Additionally, "cross motions for summary judgment may be probative of the nonexistence of a factual dispute, but this procedural posture does not automatically empower the court to dispense with the determination whether questions of material fact exist." Ga. State Conference of NAACP v. Fayette Cty. Bd. of Comm'rs, 775 F.3d 1336, 1345-46 (11th Cir. 2015). Indeed, even where the issues presented on motions for summary judgment overlap, a court must consider each motion on its own merits, "resolving all reasonable inferences against the party whose motion is under consideration." S. Pilot Ins. Co. v. CECS, Inc., 52 F. Supp. 3d 1240, 1243 (N.D. Ga. 2014) (citing Am. Bankers Ins. Grp., 408 F.3d at 1331). In particular, where "the parties respond[] to each respective summary judgment motion with disputes as to the 'undisputed' facts, add[] 'material facts' of their own, and then repl[y] with subsequent objections to the other party's additional facts," the mere filing of cross motions for summary judgment is not conclusive. Id. Thus, where the parties disagree as to the facts, summary judgment cannot be entered unless one of the parties meets its burden of demonstrating that "there is no dispute as to any material facts with the evidence and all inferences drawn therefrom viewed in the light most favorable" to the non-moving party. Shook v. United States, 713 F.2d 662, 665 (11th Cir. 1983) (citing M/V Nan Fung, 695 F.2d at 1296-97).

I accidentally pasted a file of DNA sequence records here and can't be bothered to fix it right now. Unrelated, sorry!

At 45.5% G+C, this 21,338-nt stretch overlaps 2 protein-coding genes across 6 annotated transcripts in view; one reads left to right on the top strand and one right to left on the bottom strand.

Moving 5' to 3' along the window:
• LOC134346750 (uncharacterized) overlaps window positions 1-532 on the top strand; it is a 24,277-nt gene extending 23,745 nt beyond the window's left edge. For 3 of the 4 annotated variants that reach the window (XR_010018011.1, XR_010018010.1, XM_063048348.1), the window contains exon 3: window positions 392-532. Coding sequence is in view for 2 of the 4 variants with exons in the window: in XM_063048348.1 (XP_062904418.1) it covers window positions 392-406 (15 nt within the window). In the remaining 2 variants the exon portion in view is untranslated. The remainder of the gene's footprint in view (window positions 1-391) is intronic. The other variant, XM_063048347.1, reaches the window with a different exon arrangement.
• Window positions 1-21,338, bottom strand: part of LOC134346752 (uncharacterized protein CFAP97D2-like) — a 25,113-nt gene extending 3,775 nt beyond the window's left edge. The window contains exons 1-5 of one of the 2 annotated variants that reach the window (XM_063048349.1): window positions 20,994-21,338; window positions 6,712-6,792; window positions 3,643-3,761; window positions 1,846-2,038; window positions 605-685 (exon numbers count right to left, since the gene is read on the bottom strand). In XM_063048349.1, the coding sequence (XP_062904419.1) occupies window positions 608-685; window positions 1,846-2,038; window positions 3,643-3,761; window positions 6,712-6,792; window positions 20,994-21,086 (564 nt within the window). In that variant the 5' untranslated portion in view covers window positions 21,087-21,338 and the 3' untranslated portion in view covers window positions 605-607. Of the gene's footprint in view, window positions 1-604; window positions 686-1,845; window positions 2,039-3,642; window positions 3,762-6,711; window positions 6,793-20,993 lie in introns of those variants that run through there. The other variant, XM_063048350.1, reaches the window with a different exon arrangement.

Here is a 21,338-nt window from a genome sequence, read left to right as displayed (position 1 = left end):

Through this lens, the Court considers the Motions and the parties' arguments.

III. DISCUSSION

A. Defendant's Motion